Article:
Gender Inequality & Why Birth Control Should Be Taken By Men
This week on The Slut Show Ellen Moore is joined by politician, black lives matter activist and social justice warrior Daryll (he/him). They discuss institutionalized racism, generational traumas, why feminism also benefits men and what it’s like learning how to deal with your emotions as a man in a patriarchal society. This week’s Slutty Science looks into gender inequality and why birth control should be made for men, rather than women.
Please note: this article contains information about violence against women & the lack of female bodily autonomy, which may be triggering for some readers.
The structure of gender inequality, rooted in the patriarchal world we live in, has been associated with a culture of violence against women.
The educational and occupational status of women in countries has been shown to be correlated to the prevalence of sexual violence in a country, with a higher social status of women corresponding with lower rates of sexual violence.
Physical violence against women is more likely to occur, then psychical violence against men. This culture deteriorates due to lack of representation of women in legal and criminal justice systems, contributes to upholding a society in which men can use physical violence against women without fear of punishment.
Women are aware that not all men are shit, but not every woman needs to be a victim of violence for violence to control the lives of women. If a climate develops in which women know that sexual violence occurs, a woman does not personally have to be a victim to feel fearful.
As a matter of fact, this is a standard terrorist strategy. Violence against some, creates terror, resulting in limited behavior of many. A culture of violence against women - which has been linked to structures of male dominance, like we know them from the patriarchy - grows a culture of fear amongst women.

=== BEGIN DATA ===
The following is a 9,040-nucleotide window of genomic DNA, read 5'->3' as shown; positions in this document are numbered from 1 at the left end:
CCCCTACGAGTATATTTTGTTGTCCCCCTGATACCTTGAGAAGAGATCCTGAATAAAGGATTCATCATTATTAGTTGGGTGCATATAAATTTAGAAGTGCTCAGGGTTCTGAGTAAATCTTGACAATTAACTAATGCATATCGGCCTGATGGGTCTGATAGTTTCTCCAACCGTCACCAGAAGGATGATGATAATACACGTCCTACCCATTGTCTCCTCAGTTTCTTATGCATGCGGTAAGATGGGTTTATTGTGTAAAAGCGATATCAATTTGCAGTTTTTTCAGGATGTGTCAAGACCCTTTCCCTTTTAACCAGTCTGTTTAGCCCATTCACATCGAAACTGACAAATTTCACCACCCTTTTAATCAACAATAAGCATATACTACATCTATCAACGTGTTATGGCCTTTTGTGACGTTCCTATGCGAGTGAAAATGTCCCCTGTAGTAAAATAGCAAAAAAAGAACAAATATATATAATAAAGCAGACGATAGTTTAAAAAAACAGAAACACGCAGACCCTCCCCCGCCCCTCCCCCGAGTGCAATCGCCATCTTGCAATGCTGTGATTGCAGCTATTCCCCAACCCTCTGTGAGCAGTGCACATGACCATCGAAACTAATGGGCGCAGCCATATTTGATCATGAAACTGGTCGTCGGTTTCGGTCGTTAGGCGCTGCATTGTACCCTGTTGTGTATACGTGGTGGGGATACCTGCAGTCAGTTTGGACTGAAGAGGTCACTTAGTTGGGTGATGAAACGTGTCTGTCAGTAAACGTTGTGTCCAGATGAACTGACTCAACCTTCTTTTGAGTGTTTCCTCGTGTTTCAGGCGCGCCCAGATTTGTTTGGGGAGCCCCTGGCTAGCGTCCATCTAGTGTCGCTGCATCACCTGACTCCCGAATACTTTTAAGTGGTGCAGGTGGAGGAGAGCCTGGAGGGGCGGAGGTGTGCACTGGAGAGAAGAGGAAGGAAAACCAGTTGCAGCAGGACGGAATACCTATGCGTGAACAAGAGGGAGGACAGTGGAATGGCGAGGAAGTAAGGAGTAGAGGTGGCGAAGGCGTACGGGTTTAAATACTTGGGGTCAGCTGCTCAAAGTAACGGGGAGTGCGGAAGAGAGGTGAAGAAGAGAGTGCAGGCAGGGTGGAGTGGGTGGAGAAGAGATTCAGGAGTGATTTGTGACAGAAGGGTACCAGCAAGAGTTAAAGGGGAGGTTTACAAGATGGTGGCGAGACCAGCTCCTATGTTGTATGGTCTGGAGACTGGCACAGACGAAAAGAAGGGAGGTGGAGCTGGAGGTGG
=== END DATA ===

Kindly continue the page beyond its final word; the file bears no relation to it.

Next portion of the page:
Let’s look at some statistics. The prevalence estimates of lifetime intimate partner violence (with female victims) range from 20% in the Western Pacific, 22% in high-income countries like Europe, 25% in America, 33% in the African region, 31% in the Eastern Mediterranean region and 33% in the South-East Asia region.
Femicide is a difficult word for a woman being murdered. Globally around 38% of all femicides are committed by intimate partners. Only 5% of all homicides - men being murdered - are committed by intimate partners.
Apart from the violence women face, there are many more statistics which illustrate the inequality ingrained in our society, like we discussed in the Slutty Science from episode 2.
One of the areas of society in which inequality plays a huge role is women's reproductive rights. Why are men deciding what women are and are not allowed to do with their bodies?
When looking at the facts, birth control is given to the wrong gender. One man can impregnate 9 women every day for 9 months. Those are 2430 pregnancies. And yes, we are aware that impregnating 9 women a day is highly unlikely, but even in the case that he impregnates one woman every day, for 9 months, that is still 270 babies. One woman however, can only birth 1 child in that same period of time. Man Milk is anywhere between 270 and 2430 times more dangerous than a uterus. So when are we going to stop shooting at bullet proof vests and start unloading the goddamn gun?
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Lots of love,
‘The Slut Show With Ellen Moore’: A place to speak openly about shit you and I have to deal with on a daily basis. About feminism, insecurities, feeling like a bomb ass bitch and obviously about loads of sex. Raw, real and uncensored, Ellen Moore brings you your weekly dose of empowerment.
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- Bakalar, Nicholas. 2011. “Safety: Car Crashes Pose Greater Risk for Women.” The New York Times, October 31, 2011, sec. Health. https://www.nytimes.com/2011/11/01/health/research/women-at-greater-risk-of-injury-in-car-crashes-study-finds.html.
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- World Economic Forum. 2018. The Global Gender Gap Report 2018. http://www3.weforum.org/docs/WEF_GGGR_2018.pdf.
- Yodanis, Carrie L. 2004. “Gender Inequality, Violence Against Women, and Fear: A Cross-National Test of the Feminist Theory of Violence Against Women.” Journal of Interpersonal Violence 19 (6): 655–75. https://doi.org/10.1177/0886260504263868.